an end all around us in 5.1 digital sound and shells are exploding into the ground
Audio engineering is exceptional. These things are done on computers. That a computer game has them... is well... it's a computer. It is very high on immersion. So is porno.

In the best of cases, artists create what they want because they want to, or because those are the ideas that develop organically.
That's nice, but commercial videos games are not developed this way. This further illustrates the slippery slope diatribe as "video games as art".

The game's thematic content flowed from the design process, and we got BioShock
Cool story bro.

The concept artist for Bioshock, a Mr. Feng Zhu, has discussed the developmental process of this and games in general in this video.


This is not a pretentious or off base video, it is the guy who drew all the shit in the game, speaking... enjoy.

An indictment of the dumb also feels like an indictment of what it is to be human.
Sure why not, humans are evolved animals... nothing special.

The best course of action is to continue throwing a spotlight on the game developers and their games that fit whatever criteria for smart is being described, and to throw that spotlight sans the mud-slinging toward everyone else.
Nice point. How about a discussion on how games are developed? Let's research it.

Ahh well enough fun for one night.
 

Vivi22

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tautologico said:
Dastardly said:
Unfortunately not. That's their second job. Their first job is to ensure they still have the second job. You don't do that by de-mystifying your profession. The same thing is true of developers, writers, athletes, artists...
This may be true with some people, but it's just dumb.

In the musician's case, even if he/she did tell how they got good, few people would actually be willing to invest that many hours into getting good at something.

As someone who does research and teaching on highly technical fields involving mathematics and other stuff, I truly believe almost anyone can learn advanced mathematics, but very few actually want to learn it, unfortunately. I also don't think that explaining how to do it ("well, you just study it") reduced the mystique surrounding people who are extremely good at what they do, so you can explain it all you want.
Can't agree more. De-mystifying something you excel at for others does not suddenly mean that anyone can or will do it. I could be taught as much about computer programming as John Carmack and put in as much time doing it has he's done in his like, but it doesn't mean I'll do it as well as him. More importantly, how many people will do that? De-mystifying your profession may help a relative handful more people who wouldn't have excelled in it suddenly better and more successful at it, but that's about it. Everyone who wants to go down that road will get better which isn't really a bad thing, but those that do want to go down that road will not necessarily be many just because the topic and path to success is better understood.

Ugh, I feel like I didn't explain that well at all. It's probably time for bed.
 

mfeff

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Vivi22 said:
tautologico said:
Dastardly said:
Unfortunately not. That's their second job. Their first job is to ensure they still have the second job. You don't do that by de-mystifying your profession. The same thing is true of developers, writers, athletes, artists...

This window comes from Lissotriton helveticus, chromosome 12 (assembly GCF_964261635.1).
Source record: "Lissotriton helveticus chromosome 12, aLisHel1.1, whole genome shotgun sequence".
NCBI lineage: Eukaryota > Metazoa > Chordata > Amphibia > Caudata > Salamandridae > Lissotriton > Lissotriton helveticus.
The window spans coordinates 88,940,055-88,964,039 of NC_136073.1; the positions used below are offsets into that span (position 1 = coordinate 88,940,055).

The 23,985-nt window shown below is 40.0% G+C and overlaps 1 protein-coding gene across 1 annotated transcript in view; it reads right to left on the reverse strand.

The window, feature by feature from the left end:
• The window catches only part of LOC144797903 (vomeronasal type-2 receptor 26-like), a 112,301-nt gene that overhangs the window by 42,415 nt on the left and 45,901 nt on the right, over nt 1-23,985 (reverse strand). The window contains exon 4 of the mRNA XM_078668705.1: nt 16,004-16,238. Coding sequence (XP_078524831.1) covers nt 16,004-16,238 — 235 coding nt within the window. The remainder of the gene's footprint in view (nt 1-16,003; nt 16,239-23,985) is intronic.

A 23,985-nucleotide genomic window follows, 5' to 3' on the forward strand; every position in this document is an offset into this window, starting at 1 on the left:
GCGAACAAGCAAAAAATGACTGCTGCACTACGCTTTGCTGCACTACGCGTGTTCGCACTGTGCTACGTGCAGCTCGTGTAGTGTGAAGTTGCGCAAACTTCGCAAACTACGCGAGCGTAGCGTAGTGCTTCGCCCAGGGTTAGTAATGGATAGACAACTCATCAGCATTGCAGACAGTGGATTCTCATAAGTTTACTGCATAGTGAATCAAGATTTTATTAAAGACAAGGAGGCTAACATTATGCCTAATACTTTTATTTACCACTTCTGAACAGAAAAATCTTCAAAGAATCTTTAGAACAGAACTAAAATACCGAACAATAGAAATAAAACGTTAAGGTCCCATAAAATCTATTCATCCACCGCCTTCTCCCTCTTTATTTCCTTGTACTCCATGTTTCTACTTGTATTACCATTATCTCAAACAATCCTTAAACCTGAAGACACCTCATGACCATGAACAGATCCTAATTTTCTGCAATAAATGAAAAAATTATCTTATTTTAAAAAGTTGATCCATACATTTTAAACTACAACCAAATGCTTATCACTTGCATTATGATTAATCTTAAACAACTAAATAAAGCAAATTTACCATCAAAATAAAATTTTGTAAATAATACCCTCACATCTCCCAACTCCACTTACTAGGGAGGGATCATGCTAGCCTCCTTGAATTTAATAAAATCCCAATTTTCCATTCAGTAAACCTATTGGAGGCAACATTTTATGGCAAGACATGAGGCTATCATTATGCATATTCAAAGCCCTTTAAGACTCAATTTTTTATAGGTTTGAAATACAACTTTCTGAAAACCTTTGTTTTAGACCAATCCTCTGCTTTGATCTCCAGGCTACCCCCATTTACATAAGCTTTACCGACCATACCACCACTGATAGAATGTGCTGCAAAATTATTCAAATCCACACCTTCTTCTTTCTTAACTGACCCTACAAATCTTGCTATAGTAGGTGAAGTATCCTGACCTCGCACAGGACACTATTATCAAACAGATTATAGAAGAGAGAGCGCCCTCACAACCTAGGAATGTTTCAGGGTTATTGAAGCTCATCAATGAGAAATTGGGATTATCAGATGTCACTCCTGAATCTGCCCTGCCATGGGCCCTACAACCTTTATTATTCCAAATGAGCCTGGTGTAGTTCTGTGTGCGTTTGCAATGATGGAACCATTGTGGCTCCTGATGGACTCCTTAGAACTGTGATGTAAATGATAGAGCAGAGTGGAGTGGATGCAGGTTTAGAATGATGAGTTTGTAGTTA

snip
snip

Ugh, I feel like I didn't explain that well at all. It's probably time for bed.
Ars longa, vita brevis

Hippocrates "the art is long"

Medicine is of all the Arts the most noble; but, owing to the ignorance of those who practice it, and of those who, inconsiderately, form a judgment of them, it is at present far behind all the other arts.

Nice post guy.
 

Krantos

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Here's Forbes Take on the matter: http://www.forbes.com/sites/davidthier/2012/05/01/if-you-think-most-games-are-dumb-youre-playing-them-wrong/

Honestly, I agree with both articles (It's OK to be Dumb, and the Forbes one)

From "It's OK": I feel that a lot of the Games are Art crowd forget that the medium is also entertainment. Sure games like Skyrim and Total War don't have the artistic value of things like Journey, but they don't have to (and are you really going to call Total War dumb?). There are countless activities that lack cerebral engagement. That doesn't devalue them, it just means they have different functions. Dismissing these games because they go for a different sort of engagement is asinine.

From Forbes: Couldn't really agree more with this one. The biggest problem I have with a lot of the Games are Art crowd is they want games to adhere to the same rules as other mediums. This is completely forgetting that the other mediums are completely different from each other.

You don't judge a book on the same grounds you judge a sculpture. You don't judge a picture the same way you do a movie. So why would you judge a game on the same grounds you do the rest.

I mean, really, is the Mona fucking Lisa devalued because it has no coherent narrative?
 

Scow2

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Bealzibob said:
Scow2 said:
Bealzibob said:
But to get more to the point there is a terrible problem with being dumb but it's dumb in design not in concept. The DOA game's tit physics for example is a fucking travesty but fighting games themselves and even sexualised characters are not wrong in any way.
How is gratuitous animation in a gratuitous fighting game a travesty? It's not like you don't know what you're getting into when you buy it. Unless there's an actual problem in the tit-physics.